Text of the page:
South Korean delegation meets with North Korea's new leader

Succession seems on track as mourning for Kim Jong-il continues

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PYONGYANG // A private delegation of South Koreans in Pyongyang to pay condolences to Kim Jong-il met the late leader's son and heir yesterday, Seoul's Unification Ministry said.

It appeared to be Kim Jong-un's first reported meeting with South Koreans since his father's death on December 17. The South Koreans paid respects at the Kumsusan Memorial Palace where Kim Jong-il's body is lying in state and met Kim Jong-un there.

The widow of former South Korean President Kim Dae-jung, who held a landmark summit with Kim Jong-il in 2000, was one of the group leaders. The other was the Hyundai Group chairwoman, Hyun Jeong-eun, whose late husband had ties to the North.

Earlier, Mr Kim was identified yesterday as the head of a top decision-making body of the ruling Workers' Party, a post that now gives him authority over political as well as military matters in North Korea.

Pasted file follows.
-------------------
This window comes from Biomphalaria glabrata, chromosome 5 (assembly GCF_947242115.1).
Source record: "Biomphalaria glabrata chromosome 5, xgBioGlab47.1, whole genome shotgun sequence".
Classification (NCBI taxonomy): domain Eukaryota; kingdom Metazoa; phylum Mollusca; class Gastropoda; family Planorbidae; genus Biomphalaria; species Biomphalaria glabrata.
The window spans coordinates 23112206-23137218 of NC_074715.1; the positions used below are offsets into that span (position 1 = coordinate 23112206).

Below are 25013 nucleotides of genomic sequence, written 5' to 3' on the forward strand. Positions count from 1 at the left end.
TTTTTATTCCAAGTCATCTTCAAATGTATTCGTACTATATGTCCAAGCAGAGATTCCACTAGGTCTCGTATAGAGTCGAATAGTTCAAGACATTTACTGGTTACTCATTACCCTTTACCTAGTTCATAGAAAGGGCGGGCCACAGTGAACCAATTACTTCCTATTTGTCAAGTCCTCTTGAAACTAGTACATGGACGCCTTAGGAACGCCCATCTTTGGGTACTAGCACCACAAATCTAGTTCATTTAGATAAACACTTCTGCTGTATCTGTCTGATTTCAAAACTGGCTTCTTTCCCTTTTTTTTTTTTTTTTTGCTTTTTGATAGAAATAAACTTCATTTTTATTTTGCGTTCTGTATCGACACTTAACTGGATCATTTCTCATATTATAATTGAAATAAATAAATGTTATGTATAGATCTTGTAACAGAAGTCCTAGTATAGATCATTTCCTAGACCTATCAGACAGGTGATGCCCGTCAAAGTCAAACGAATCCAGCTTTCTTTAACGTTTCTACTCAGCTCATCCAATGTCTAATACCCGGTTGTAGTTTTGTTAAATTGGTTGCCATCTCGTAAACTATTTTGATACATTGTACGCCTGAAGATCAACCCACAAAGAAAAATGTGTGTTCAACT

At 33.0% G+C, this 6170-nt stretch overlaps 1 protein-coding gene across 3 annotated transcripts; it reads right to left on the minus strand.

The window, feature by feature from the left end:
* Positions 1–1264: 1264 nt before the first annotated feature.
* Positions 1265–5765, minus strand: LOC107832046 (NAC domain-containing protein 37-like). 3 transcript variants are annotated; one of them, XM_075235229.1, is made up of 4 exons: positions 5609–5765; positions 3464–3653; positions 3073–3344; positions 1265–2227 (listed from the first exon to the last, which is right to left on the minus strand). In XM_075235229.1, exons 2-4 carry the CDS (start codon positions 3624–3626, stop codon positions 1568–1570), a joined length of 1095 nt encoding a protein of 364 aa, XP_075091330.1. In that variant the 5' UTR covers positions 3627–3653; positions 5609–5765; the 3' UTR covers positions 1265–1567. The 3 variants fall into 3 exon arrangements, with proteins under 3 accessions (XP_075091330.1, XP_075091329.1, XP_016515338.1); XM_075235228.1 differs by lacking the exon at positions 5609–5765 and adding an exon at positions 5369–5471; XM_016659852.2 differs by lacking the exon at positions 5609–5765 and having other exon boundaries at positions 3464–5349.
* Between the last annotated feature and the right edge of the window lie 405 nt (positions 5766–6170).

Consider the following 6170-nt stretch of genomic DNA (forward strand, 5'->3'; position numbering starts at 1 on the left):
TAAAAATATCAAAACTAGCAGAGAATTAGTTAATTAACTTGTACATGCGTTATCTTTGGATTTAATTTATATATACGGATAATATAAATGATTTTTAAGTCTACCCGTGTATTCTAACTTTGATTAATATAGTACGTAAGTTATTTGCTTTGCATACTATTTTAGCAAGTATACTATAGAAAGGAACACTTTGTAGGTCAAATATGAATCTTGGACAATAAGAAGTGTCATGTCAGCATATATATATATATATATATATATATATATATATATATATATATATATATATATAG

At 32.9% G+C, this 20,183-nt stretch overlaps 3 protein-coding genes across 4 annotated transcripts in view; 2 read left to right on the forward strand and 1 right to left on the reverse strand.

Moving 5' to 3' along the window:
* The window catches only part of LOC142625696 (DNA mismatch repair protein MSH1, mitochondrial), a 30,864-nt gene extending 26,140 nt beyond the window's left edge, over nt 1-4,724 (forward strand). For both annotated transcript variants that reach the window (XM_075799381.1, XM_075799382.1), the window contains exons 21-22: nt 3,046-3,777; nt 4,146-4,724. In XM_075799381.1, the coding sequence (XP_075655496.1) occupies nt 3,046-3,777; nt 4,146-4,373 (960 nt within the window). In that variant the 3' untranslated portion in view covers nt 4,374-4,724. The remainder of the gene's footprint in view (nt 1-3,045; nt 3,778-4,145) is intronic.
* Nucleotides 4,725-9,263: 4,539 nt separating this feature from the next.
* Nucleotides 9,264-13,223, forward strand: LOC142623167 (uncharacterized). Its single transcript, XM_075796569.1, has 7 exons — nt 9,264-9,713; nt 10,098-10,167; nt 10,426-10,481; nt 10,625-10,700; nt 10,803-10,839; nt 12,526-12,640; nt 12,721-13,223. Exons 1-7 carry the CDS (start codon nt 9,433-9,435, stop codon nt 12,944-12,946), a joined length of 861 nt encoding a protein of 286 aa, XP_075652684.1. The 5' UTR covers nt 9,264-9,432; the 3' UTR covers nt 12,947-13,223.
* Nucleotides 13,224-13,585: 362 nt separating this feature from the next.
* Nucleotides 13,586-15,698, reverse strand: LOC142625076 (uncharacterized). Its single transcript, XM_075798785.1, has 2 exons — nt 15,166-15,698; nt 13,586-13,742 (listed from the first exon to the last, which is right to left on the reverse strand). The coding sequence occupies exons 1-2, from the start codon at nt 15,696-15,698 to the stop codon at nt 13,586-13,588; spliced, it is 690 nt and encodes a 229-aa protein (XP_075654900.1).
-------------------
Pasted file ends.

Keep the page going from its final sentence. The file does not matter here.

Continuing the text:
On Saturday, state media referred to him as "supreme leader" of North Korea's 1.2 million-strong armed forces and said the military's top leaders had pledged their loyalty to him.

Yesterday, the Rodong Sinmun newspaper described him as head of the Central Committee of the Workers' Party - a post that appears to make him the top official in the Workers' Party.

Kim Jong-il ruled North Korea as head of three main state organs: the Workers' Party, the Korean People's Army and the National Defence Commission.

Kim Jong-un, who is in his late 20s and was revealed last year as his father's choice among three sons for successor, is the third generation Kim to rule the country. He was named a vice chairman of the Central Military Commission of the Workers' Party, but was expected to ascend to new military and political posts while being groomed to become the next leader.

People continued lining up yesterday in central Kim Il-sung Square, where a massive portrait that usually features Kim Il-sung has been replaced by one of Kim Jong-il, to bow before his smiling image and to lay funereal flowers.